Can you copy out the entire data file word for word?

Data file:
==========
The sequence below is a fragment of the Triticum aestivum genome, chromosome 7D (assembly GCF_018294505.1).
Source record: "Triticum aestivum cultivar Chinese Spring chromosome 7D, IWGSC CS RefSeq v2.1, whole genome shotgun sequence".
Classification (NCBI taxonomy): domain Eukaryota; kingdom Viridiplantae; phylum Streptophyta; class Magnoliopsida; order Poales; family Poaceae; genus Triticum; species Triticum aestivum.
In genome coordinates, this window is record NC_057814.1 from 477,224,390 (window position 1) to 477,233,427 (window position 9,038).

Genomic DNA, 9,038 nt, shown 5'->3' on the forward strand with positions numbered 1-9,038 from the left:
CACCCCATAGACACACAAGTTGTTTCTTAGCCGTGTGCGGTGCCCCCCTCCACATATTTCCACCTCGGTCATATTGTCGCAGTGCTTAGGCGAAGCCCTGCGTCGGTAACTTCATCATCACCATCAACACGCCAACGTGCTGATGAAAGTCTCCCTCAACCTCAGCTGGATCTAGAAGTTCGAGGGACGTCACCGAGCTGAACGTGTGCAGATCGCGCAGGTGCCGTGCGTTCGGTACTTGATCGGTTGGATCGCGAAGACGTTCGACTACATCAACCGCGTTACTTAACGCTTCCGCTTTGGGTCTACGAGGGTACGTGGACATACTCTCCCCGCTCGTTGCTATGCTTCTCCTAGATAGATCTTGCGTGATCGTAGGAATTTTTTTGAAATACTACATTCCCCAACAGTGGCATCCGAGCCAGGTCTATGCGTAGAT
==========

The sequence below is a fragment of the Triticum aestivum genome, chromosome 7D (assembly GCF_018294505.1).
Source record: "Triticum aestivum cultivar Chinese Spring chromosome 7D, IWGSC CS RefSeq v2.1, whole genome shotgun sequence".
Classification (NCBI taxonomy): domain Eukaryota; kingdom Viridiplantae; phylum Streptophyta; class Magnoliopsida; order Poales; family Poaceae; genus Triticum; species Triticum aestivum.
In genome coordinates, this window is record NC_057814.1 from 477,224,390 (window position 1) to 477,233,427 (window position 9,038).

Genomic DNA, 9,038 nt, shown 5'->3' on the forward strand with positions numbered 1-9,038 from the left:
CACCCCATAGACACACAAGTTGTTTCTTAGCCGTGTGCGGTGCCCCCCTCCACATATTTCCACCTCGGTCATATTGTCGCAGTGCTTAGGCGAAGCCCTGCGTCGGTAACTTCATCATCACCATCAACACGCCAACGTGCTGATGAAAGTCTCCCTCAACCTCAGCTGGATCTAGAAGTTCGAGGGACGTCACCGAGCTGAACGTGTGCAGATCGCGCAGGTGCCGTGCGTTCGGTACTTGATCGGTTGGATCGCGAAGACGTTCGACTACATCAACCGCGTTACTTAACGCTTCCGCTTTGGGTCTACGAGGGTACGTGGACATACTCTCCCCGCTCGTTGCTATGCTTCTCCTAGATAGATCTTGCGTGATCGTAGGAATTTTTTTGAAATACTACATTCCCCAACAGTGGCATCCGAGCCAGGTCTATGCGTAGAT